The Fed has kid’s comic books where aliens teach them about interest rates? Am I reading that right?

Every parent of an elementary school kid knows this routine: your kid comes home and you ask them what they learned.

It’s either “I don’t know” or some BS like animals, or history, or how to spell.

Rage courses through your veins. What are your tax dollars paying for?!

Well, lucky for you, the Federal Reserve is listening to angry parents, and has begun teaching your kids what you really want them to know: monetary policy!

You know, the economy, rates, and loans. Stuff they can use, right?


The Fed has used even more of your tax dollars to make a series of comic books where aliens teach kids about how a central bank works.

The audacity of creating a comic book explaining unemployment, inflation, and GDP to children is so ridiculous you have to experience it for yourself. Within the first two pages, a woman in an ice cream cone costume is telling a living marshmallow how grateful she is for the local central bank:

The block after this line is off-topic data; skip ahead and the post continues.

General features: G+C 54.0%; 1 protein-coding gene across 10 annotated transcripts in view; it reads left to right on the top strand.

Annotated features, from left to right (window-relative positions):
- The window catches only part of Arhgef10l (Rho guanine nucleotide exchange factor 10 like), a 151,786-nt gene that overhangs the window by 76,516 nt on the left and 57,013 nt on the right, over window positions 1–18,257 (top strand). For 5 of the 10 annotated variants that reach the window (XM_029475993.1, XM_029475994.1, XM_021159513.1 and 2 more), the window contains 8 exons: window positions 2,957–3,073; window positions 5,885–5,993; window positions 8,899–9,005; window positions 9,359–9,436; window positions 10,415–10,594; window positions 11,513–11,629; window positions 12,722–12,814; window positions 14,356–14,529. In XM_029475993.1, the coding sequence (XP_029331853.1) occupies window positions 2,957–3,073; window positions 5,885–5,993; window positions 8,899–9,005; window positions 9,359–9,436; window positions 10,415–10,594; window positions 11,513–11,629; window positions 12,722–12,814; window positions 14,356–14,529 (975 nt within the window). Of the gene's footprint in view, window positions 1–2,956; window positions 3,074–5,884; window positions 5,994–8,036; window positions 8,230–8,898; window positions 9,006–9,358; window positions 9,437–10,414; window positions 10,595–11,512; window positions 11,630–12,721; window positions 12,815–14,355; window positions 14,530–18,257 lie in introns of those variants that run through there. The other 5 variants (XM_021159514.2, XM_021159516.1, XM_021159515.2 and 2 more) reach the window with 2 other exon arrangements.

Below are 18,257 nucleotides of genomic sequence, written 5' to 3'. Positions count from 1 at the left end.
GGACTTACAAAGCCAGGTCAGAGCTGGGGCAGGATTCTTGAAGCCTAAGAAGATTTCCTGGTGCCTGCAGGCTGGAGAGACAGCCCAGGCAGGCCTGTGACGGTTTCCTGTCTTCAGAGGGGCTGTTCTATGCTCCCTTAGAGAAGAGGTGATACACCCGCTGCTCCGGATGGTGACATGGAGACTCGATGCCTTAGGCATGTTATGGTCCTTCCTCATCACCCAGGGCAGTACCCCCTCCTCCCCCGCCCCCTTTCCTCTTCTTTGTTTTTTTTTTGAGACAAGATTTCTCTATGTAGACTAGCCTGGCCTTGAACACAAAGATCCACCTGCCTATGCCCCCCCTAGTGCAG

There are some good jokes scattered throughout, and the art style will definitely keep kids entertained, but the text doesn’t really attempt to speak to kids on their level. Check out this definition of GDP:

It’s literally just the dictionary definition. That doesn’t really help kids learn, does it?

At the same time, it’s pretty cool that the Fed is trying to help kids learn about all this stuff. Financial literacy is super important, and we barely get any of it in schools.

If these comics were an introduction to a complete financial education curriculum, we could set kids up for financial responsibility. Yeah, maybe these comics are a little dry, but they’re a start.

I’m giving Julian a homework assignment to show these comics to his 10-year-old, so stay tuned as we get first-hand user group feedback.

Anyways, check them out for yourself. You can read the comics for free online below. Your tax dollars are hard at work!

The Story of the Federal Reserve System (NY Fed)

Why Financial Literacy Is So Elusive (Bloomberg)